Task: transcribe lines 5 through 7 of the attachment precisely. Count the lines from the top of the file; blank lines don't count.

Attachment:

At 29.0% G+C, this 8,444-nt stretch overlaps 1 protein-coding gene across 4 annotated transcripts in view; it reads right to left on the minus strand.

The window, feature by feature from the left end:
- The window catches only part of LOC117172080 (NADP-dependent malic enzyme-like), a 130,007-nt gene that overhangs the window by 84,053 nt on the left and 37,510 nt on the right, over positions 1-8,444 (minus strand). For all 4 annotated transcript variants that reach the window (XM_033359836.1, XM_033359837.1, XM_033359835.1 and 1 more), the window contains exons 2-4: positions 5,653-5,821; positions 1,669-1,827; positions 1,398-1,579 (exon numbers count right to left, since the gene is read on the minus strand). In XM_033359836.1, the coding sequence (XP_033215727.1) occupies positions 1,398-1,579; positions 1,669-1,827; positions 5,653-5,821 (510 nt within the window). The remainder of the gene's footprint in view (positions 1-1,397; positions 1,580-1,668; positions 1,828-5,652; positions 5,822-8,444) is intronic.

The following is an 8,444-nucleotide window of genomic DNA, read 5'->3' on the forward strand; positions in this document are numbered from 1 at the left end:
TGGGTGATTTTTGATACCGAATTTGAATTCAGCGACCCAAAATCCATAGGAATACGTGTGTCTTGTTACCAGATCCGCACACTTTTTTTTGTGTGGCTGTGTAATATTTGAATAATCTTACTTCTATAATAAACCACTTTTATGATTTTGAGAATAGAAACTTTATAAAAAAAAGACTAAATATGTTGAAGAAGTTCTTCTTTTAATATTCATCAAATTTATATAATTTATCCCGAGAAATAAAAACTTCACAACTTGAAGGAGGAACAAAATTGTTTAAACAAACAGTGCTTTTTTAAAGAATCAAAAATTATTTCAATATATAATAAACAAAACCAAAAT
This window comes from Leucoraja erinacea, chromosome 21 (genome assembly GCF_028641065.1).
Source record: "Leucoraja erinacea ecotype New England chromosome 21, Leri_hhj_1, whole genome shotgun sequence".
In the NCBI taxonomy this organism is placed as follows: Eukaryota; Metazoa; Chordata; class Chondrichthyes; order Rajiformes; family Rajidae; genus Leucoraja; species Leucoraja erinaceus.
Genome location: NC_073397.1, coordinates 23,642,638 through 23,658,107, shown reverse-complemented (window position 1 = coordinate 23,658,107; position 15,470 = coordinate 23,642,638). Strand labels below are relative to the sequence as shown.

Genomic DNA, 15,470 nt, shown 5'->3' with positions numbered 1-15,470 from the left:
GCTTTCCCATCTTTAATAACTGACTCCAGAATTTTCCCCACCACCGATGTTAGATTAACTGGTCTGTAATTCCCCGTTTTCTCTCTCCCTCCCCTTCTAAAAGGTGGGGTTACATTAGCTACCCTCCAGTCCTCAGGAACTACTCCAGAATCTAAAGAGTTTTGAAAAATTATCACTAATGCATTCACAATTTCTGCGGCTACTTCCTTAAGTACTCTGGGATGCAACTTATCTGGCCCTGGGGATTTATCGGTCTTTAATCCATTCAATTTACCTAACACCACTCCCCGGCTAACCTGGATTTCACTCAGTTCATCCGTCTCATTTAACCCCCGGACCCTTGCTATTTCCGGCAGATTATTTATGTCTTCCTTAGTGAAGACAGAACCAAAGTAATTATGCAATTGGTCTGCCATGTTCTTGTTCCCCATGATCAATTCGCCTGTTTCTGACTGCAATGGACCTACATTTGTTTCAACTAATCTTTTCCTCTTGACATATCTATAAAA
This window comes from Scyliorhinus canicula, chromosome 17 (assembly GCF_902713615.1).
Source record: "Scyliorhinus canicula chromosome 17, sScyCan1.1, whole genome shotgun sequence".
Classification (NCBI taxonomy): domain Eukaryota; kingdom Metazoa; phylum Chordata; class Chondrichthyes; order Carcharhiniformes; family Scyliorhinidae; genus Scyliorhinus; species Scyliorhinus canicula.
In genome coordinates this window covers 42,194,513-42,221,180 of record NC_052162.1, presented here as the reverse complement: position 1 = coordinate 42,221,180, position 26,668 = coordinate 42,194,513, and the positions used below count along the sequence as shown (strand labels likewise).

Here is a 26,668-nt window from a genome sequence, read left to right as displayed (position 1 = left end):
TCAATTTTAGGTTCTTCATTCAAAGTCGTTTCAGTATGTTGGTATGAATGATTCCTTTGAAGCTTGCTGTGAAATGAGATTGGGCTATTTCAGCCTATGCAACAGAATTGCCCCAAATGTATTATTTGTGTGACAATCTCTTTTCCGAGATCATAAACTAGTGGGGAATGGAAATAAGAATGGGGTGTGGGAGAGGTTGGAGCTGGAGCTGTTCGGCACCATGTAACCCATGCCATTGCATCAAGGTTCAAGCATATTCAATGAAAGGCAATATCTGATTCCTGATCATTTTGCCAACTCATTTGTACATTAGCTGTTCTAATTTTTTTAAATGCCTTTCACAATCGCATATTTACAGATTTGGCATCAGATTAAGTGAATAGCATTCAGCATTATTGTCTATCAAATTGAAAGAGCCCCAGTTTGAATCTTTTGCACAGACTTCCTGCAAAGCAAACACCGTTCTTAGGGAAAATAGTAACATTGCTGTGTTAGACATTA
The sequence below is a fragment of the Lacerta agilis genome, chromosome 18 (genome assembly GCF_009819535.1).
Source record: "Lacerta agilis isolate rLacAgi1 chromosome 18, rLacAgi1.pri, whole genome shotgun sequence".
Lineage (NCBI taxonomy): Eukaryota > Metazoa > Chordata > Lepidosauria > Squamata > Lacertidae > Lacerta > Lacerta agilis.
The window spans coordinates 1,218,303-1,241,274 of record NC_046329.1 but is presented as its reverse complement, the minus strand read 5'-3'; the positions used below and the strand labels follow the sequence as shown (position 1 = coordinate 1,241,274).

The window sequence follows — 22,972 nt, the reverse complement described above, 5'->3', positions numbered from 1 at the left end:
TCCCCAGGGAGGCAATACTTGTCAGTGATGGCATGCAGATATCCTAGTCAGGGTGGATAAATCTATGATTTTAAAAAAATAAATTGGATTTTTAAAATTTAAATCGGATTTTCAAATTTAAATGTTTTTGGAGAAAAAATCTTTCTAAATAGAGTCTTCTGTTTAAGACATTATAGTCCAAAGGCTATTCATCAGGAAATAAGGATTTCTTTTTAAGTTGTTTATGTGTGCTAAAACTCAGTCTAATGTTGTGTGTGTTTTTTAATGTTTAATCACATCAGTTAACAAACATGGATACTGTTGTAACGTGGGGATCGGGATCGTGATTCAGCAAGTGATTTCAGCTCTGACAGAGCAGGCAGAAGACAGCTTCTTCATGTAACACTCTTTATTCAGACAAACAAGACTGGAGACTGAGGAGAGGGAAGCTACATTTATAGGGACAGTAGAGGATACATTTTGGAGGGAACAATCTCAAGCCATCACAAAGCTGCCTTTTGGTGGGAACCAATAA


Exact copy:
TGGGTGATTTTTGATACCGAATTTGAATTCAGCGACCCAAAATCCATAGGAATACGTGTGTCTTGTTACCAGATCCGCACACTTTTTTTTGTGTGGCTGTGTAATATTTGAATAATCTTACTTCTATAATAAACCACTTTTATGATTTTGAGAATAGAAACTTTATAAAAAAAAGACTAAATATGTTGAAGAAGTTCTTCTTTTAATATTCATCAAATTTATATAATTTATCCCGAGAAATAAAAACTTCACAACTTGAAGGAGGAACAAAATTGTTTAAACAAACAGTGCTTTTTTAAAGAATCAAAAATTATTTCAATATATAATAAACAAAACCAAAAT
This window comes from Leucoraja erinacea, chromosome 21 (genome assembly GCF_028641065.1).
Source record: "Leucoraja erinacea ecotype New England chromosome 21, Leri_hhj_1, whole genome shotgun sequence".